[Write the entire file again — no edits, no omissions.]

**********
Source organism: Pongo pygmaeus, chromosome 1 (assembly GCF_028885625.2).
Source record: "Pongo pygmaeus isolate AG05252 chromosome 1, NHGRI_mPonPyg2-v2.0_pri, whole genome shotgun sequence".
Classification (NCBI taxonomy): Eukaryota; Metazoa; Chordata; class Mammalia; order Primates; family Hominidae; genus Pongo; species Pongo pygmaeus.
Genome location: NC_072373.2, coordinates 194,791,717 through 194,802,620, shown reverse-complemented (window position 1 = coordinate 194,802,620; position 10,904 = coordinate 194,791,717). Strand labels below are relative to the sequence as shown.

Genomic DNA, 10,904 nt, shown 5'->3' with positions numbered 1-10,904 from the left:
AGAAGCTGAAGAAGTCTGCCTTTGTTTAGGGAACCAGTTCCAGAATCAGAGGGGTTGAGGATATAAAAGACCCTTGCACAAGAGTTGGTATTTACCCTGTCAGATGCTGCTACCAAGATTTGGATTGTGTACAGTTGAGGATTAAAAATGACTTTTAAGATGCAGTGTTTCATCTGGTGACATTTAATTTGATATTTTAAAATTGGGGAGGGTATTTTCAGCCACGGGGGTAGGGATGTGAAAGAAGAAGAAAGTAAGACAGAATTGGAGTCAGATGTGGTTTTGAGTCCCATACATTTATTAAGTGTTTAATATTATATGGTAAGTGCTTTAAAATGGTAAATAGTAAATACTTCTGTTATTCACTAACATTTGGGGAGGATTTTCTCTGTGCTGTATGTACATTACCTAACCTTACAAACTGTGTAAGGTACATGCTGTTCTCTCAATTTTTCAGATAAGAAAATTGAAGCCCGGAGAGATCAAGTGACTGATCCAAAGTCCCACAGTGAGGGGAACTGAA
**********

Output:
Source organism: Pongo pygmaeus, chromosome 1 (assembly GCF_028885625.2).
Source record: "Pongo pygmaeus isolate AG05252 chromosome 1, NHGRI_mPonPyg2-v2.0_pri, whole genome shotgun sequence".
Classification (NCBI taxonomy): Eukaryota; Metazoa; Chordata; class Mammalia; order Primates; family Hominidae; genus Pongo; species Pongo pygmaeus.
Genome location: NC_072373.2, coordinates 194,791,717 through 194,802,620, shown reverse-complemented (window position 1 = coordinate 194,802,620; position 10,904 = coordinate 194,791,717). Strand labels below are relative to the sequence as shown.

Genomic DNA, 10,904 nt, shown 5'->3' with positions numbered 1-10,904 from the left:
AGAAGCTGAAGAAGTCTGCCTTTGTTTAGGGAACCAGTTCCAGAATCAGAGGGGTTGAGGATATAAAAGACCCTTGCACAAGAGTTGGTATTTACCCTGTCAGATGCTGCTACCAAGATTTGGATTGTGTACAGTTGAGGATTAAAAATGACTTTTAAGATGCAGTGTTTCATCTGGTGACATTTAATTTGATATTTTAAAATTGGGGAGGGTATTTTCAGCCACGGGGGTAGGGATGTGAAAGAAGAAGAAAGTAAGACAGAATTGGAGTCAGATGTGGTTTTGAGTCCCATACATTTATTAAGTGTTTAATATTATATGGTAAGTGCTTTAAAATGGTAAATAGTAAATACTTCTGTTATTCACTAACATTTGGGGAGGATTTTCTCTGTGCTGTATGTACATTACCTAACCTTACAAACTGTGTAAGGTACATGCTGTTCTCTCAATTTTTCAGATAAGAAAATTGAAGCCCGGAGAGATCAAGTGACTGATCCAAAGTCCCACAGTGAGGGGAACTGAA